If you are an Elvis minister in Las Vegas, you have a problem. Nevada’s marriage rate is way down and so too is the wedding business.
The bigger story though, is about shifting marriage markets.
The Decline of Marriage
As you move down the income scale, the proportion of unmarried people rises. Among upper and middle class adults aged 18-55, 56% are married. But when you look at poor adults, the number plunges to 26%. And for working class adults, it is 39%.
Asking why, we have a split between the left and the right.
The view from the left provides an economic image. It takes them to the less educated men who have lost their jobs. As the market for their skills contracted, so too did the number of women who wanted to marry them.
Meanwhile, the people on the right see traditional norms eroding. They look at the values that used to encourage family formation. Now, single motherhood has become acceptable.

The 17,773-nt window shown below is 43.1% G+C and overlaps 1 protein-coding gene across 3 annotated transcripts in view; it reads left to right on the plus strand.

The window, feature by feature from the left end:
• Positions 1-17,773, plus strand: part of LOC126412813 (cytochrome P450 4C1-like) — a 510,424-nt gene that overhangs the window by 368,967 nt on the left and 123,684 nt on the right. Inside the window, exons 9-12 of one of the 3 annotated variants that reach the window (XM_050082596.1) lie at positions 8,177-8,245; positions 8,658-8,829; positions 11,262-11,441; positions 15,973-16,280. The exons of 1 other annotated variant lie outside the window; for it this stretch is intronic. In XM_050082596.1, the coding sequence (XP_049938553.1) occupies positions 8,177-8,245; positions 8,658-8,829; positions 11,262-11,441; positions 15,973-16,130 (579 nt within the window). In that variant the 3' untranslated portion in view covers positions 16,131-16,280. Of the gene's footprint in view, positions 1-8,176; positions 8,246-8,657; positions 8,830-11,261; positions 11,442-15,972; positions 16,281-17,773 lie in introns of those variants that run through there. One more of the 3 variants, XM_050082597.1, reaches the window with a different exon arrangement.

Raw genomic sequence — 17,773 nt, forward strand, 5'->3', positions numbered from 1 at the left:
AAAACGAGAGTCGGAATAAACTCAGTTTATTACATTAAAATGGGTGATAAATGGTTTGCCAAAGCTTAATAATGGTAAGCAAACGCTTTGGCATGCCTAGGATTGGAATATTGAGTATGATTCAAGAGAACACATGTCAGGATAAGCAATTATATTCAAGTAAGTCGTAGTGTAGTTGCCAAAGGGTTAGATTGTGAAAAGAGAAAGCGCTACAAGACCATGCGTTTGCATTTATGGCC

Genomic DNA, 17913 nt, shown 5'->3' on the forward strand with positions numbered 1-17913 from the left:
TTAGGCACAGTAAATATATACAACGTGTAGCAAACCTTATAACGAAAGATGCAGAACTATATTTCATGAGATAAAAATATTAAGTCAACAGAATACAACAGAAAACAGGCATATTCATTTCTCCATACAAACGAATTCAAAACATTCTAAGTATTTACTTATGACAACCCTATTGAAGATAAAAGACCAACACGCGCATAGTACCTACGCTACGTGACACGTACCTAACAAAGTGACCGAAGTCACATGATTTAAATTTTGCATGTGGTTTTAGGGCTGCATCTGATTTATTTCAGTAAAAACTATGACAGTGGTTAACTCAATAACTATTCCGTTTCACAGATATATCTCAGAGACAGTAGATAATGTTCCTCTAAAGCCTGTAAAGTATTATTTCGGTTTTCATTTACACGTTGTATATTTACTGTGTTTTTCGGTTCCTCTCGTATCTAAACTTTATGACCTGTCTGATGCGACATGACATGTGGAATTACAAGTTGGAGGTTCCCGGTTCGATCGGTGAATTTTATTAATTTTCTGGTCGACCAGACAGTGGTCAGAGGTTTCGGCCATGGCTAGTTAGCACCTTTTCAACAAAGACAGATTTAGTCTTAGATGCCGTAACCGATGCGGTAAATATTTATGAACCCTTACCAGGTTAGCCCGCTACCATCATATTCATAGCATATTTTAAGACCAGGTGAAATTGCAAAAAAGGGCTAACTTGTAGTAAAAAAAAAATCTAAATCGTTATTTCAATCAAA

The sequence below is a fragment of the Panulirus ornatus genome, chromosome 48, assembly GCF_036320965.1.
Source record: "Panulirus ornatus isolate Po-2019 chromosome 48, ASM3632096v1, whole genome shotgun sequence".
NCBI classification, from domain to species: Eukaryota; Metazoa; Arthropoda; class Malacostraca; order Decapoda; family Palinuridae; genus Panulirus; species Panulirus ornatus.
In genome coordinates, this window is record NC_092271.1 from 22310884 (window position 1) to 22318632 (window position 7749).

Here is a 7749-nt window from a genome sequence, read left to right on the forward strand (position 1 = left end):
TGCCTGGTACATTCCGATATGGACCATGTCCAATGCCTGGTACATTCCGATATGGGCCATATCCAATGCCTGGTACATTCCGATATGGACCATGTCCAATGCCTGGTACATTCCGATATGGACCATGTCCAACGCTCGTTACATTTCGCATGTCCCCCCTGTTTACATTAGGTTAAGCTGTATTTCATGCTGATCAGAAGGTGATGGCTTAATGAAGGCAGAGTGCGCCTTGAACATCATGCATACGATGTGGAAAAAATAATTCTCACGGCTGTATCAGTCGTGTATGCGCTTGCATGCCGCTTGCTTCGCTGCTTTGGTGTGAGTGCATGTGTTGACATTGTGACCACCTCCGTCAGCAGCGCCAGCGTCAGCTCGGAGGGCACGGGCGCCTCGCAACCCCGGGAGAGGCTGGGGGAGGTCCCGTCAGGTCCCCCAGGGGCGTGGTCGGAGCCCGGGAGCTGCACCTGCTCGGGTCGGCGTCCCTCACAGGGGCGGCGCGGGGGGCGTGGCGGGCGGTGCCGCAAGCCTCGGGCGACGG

Since each side focuses on a different set of problems, their solutions differ. Typical democrats would like to diminish inequality through better jobs and income redistribution. For the republicans, the goal is the return of traditional values.
The common ground? Most of us still value marriage.
Our Bottom Line: Marriage Markets
Nobel laureate Gary Becker (1930-2014) told us that marriage is not entirely about love. Instead, think supply, demand and markets.
Looking back at traditional marriage markets, we would see the men as “breadwinners” and the women, “domestic specialists.” The demand for women could have depended on their expertise in the home and for men, their earning ability.
Now the value of marriageable men and women is based on a more diverse set of variables. With changes that include automation, trade, working women and the pill, demand and supply in marriage markets have shifted. As a result, we’ve wound up with the decline of marriage and…
Of Elvis ministers.
My sources and more: This NY Times Upshot article is ideal for a summary of the current status of marriage. Also, do look at Pew’s surveys and Bloomberg’s focus on Nevada.